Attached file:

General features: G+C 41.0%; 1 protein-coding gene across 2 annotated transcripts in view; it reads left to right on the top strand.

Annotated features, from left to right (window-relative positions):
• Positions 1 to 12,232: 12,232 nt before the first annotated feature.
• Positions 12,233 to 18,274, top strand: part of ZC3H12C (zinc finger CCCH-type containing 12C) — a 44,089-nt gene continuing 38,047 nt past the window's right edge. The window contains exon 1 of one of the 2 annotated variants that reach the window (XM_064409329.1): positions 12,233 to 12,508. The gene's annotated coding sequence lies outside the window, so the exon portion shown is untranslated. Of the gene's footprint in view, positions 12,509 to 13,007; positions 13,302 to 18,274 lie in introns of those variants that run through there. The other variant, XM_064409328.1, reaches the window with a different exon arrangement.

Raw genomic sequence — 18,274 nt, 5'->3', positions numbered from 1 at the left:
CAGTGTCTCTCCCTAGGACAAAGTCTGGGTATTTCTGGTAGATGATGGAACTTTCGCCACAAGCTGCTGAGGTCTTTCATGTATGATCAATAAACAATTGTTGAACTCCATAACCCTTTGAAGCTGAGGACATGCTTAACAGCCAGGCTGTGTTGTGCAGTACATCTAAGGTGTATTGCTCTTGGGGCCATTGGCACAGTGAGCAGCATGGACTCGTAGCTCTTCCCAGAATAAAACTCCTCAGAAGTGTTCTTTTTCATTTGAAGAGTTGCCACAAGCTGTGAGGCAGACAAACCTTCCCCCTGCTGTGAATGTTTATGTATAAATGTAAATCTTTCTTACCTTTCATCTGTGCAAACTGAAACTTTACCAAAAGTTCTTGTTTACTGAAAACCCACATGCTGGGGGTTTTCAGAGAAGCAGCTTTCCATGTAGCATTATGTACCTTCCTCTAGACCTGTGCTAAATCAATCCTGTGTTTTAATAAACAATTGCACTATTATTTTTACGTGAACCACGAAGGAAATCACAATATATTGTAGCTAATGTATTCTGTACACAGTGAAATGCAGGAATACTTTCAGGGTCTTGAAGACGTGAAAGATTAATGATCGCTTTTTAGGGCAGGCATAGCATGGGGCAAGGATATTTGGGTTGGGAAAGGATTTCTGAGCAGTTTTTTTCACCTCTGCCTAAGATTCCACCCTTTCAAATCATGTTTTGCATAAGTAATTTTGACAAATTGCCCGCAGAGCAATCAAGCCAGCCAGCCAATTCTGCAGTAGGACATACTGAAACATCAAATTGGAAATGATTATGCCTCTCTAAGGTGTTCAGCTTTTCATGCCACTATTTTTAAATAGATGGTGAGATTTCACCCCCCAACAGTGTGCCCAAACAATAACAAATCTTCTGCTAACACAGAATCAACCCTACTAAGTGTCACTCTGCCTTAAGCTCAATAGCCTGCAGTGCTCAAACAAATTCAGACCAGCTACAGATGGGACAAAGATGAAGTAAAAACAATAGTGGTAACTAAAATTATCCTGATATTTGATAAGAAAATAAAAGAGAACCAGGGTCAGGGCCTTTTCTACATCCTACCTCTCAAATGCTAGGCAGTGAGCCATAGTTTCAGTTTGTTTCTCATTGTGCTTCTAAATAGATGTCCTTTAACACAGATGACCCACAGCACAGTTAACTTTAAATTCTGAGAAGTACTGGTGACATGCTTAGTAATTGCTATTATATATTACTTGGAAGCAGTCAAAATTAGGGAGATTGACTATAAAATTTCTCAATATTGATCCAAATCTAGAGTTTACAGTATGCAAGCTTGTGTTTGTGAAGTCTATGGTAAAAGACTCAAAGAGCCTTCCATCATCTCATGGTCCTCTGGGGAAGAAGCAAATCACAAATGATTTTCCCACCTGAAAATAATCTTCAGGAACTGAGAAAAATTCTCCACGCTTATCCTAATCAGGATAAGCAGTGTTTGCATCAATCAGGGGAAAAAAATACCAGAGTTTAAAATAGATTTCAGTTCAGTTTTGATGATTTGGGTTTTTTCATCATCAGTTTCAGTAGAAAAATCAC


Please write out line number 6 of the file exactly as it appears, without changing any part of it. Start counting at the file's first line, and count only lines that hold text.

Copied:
CAGTGTCTCTCCCTAGGACAAAGTCTGGGTATTTCTGGTAGATGATGGAACTTTCGCCACAAGCTGCTGAGGTCTTTCATGTATGATCAATAAACAATTGTTGAACTCCATAACCCTTTGAAGCTGAGGACATGCTTAACAGCCAGGCTGTGTTGTGCAGTACATCTAAGGTGTATTGCTCTTGGGGCCATTGGCACAGTGAGCAGCATGGACTCGTAGCTCTTCCCAGAATAAAACTCCTCAGAAGTGTTCTTTTTCATTTGAAGAGTTGCCACAAGCTGTGAGGCAGACAAACCTTCCCCCTGCTGTGAATGTTTATGTATAAATGTAAATCTTTCTTACCTTTCATCTGTGCAAACTGAAACTTTACCAAAAGTTCTTGTTTACTGAAAACCCACATGCTGGGGGTTTTCAGAGAAGCAGCTTTCCATGTAGCATTATGTACCTTCCTCTAGACCTGTGCTAAATCAATCCTGTGTTTTAATAAACAATTGCACTATTATTTTTACGTGAACCACGAAGGAAATCACAATATATTGTAGCTAATGTATTCTGTACACAGTGAAATGCAGGAATACTTTCAGGGTCTTGAAGACGTGAAAGATTAATGATCGCTTTTTAGGGCAGGCATAGCATGGGGCAAGGATATTTGGGTTGGGAAAGGATTTCTGAGCAGTTTTTTTCACCTCTGCCTAAGATTCCACCCTTTCAAATCATGTTTTGCATAAGTAATTTTGACAAATTGCCCGCAGAGCAATCAAGCCAGCCAGCCAATTCTGCAGTAGGACATACTGAAACATCAAATTGGAAATGATTATGCCTCTCTAAGGTGTTCAGCTTTTCATGCCACTATTTTTAAATAGATGGTGAGATTTCACCCCCCAACAGTGTGCCCAAACAATAACAAATCTTCTGCTAACACAGAATCAACCCTACTAAGTGTCACTCTGCCTTAAGCTCAATAGCCTGCAGTGCTCAAACAAATTCAGACCAGCTACAGATGGGACAAAGATGAAGTAAAAACAATAGTGGTAACTAAAATTATCCTGATATTTGATAAGAAAATAAAAGAGAACCAGGGTCAGGGCCTTTTCTACATCCTACCTCTCAAATGCTAGGCAGTGAGCCATAGTTTCAGTTTGTTTCTCATTGTGCTTCTAAATAGATGTCCTTTAACACAGATGACCCACAGCACAGTTAACTTTAAATTCTGAGAAGTACTGGTGACATGCTTAGTAATTGCTATTATATATTACTTGGAAGCAGTCAAAATTAGGGAGATTGACTATAAAATTTCTCAATATTGATCCAAATCTAGAGTTTACAGTATGCAAGCTTGTGTTTGTGAAGTCTATGGTAAAAGACTCAAAGAGCCTTCCATCATCTCATGGTCCTCTGGGGAAGAAGCAAATCACAAATGATTTTCCCACCTGAAAATAATCTTCAGGAACTGAGAAAAATTCTCCACGCTTATCCTAATCAGGATAAGCAGTGTTTGCATCAATCAGGGGAAAAAAATACCAGAGTTTAAAATAGATTTCAGTTCAGTTTTGATGATTTGGGTTTTTTCATCATCAGTTTCAGTAGAAAAATCAC